Rabusa also revealed that, upon the instructions of his boss, military comptroller Carlos Garcia, he diverted at least P200 million in soldiers’ salaries for an illegal military contract to purchase howitzer shells from Thailand.
The former military budget officer said he was ordered to produce the P200 million after then President Joseph Estrada ordered an all-out war against the Moro Islamic Liberation Front (MILF) in Mindanao.
He said he diverted savings from soldiers’ salaries since the budget department gave fund releases not on the actual strength but the troop ceiling. “There’s a little extra,” he said.
Rabusa said the P200 million was converted to dollars and transmitted by the ISAFP to a bank in Thailand. He said the contract was illegal since there was no bidding and no government to government agreement or contract.
AFP loses $2M in defective UAVs
He also revealed that the military lost $2 million or around P90 million to an illegal military contract to purchase unmanned aerial vehicles (UAV) from an Israeli firm.
He said a certain retired General Logico approached the military top brass including then Defense Secretary Angelo Reyes, then AFP chief of staff Diomedio Villanueva and then AFP vice-chief Roy Cimatu to present the proposal.
Because of a desire to beef up its capability against the Abu Sayyaf, the military top brass approved the project and ordered Garcia and Rabusa to produce the $2 million in just one week for the purchase of UAV demo units.
“Since it was approved, we were instructed to produce the money. Siyempre wala kaming isasagot kundi yes. We had no canvass, no bidding,” Rabusa said.
The $2 million was deposited to the Security Bank Makati Herrera branch, whose manager, Bernie Tocmo, was a friend of Logico.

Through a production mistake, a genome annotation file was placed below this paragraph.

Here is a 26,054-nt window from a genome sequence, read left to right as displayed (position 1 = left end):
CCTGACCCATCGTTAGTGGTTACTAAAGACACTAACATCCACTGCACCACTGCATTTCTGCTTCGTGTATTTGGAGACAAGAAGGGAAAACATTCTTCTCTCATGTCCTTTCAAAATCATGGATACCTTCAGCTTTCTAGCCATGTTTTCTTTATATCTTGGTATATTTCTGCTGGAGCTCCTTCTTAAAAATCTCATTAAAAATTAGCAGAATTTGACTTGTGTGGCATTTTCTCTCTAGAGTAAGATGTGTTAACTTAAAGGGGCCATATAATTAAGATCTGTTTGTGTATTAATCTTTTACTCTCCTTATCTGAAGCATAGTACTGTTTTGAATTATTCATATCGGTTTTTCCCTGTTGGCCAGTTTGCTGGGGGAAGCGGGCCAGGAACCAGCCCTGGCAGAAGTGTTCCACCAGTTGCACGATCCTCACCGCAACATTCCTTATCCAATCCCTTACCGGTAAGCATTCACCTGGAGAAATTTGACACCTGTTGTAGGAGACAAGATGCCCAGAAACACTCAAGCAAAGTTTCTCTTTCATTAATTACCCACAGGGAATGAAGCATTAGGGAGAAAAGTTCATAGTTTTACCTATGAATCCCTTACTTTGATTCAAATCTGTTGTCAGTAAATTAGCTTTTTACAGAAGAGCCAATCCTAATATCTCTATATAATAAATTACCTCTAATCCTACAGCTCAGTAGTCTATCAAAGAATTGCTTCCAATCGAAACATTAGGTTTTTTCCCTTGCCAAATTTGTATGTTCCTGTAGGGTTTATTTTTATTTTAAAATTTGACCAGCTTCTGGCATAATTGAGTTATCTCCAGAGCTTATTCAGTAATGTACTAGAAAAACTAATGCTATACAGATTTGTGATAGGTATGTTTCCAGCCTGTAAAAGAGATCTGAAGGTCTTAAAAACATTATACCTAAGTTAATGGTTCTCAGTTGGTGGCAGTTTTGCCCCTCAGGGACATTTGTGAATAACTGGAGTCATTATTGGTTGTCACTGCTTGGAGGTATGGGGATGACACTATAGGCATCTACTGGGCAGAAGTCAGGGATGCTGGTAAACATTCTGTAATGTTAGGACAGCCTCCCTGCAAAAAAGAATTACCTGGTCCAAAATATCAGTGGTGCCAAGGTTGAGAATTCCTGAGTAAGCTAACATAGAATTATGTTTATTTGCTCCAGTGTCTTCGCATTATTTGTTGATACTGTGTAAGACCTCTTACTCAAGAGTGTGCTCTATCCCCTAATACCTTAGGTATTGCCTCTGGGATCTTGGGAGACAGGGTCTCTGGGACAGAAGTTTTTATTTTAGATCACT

However, he said the UAV project was a disaster because the demo units were falling from the sky after being deployed in Mindanao.
“Nagbagsakan yun. Hindi po nagamit. I don’t know how long. Palpak, nagbagsakan. Na 1-2-3 tayo. We had no more contact with the Israeli company,” he said.
Rabusa said a certain Commander Paglinawan from ISAFP was able to recover more than P2 million in Customs duties paid for the UAVs.
However, he said Paglinawan asked for a cut of the recovered Customs duties before sending the rest to the J6.
“I told him, awasin mo na yung ‘for the boys.’ Yung pera binigay ko kay General Garcia, about P2 million something. Naghirap kami pero wala kaming nakuha,” he said.
Garcia got cut from ‘pabaon’?
Rabusa said he had doubts if some of the outgoing military chiefs received the full amount of the “pabaon.”
In the case of Reyes, he and his former boss, Jacinto Ligot, personally delivered the money to the outgoing military chief.
On the other hand, he said a P164 million fund that was supposedly allotted for outgoing military chief Villanueva was not given as a lumpsum but given in P10 million increments to General Garcia.
Rabusa said he told Garcia he had to withdraw the P164 million deposited in a Security Bank account since Congress was about to pass an anti-money laundering law. The fund consisted of a P95 million deposit in July 19, 2001 and P65 million in September 12, 2001 plus P4 million interest.
He said Security Bank officer Tocmo even asked for a commission.
Asked who determines the amount of the pabaon, Rabusa said: “The instructions come from Garcia. I don’t know if the instructions came from the chief of staff.”
He said that after he gave the P164 million to Garcia, he started having doubts about whether or not the military comptroller gave the full amount to Villanueva.
“I told Sonny (Lim), sa tingin mo nakarating kaya ito kay General Vilanueva?” he recalled, adding that he even thought of calling the military chief directly since Villanueva and Rabusa’s father knew each other.
He said he decided not to call Villanueva since “it violates protocol to go over my superior.”
Later, however, he said his doubts were strengthened after he heard that Villanueva was having money problems. He said he called the ex-AFP chief and asked if Villanueva got the P164 million. All he got in response, he said, was a bewildered “Ha?”
For his part, Lim confirmed that he personally delivered cash to Villanueva as part of the monthly PCDA "allowance" of the chief of staff. He said he usually placed the money in expandable envelopes.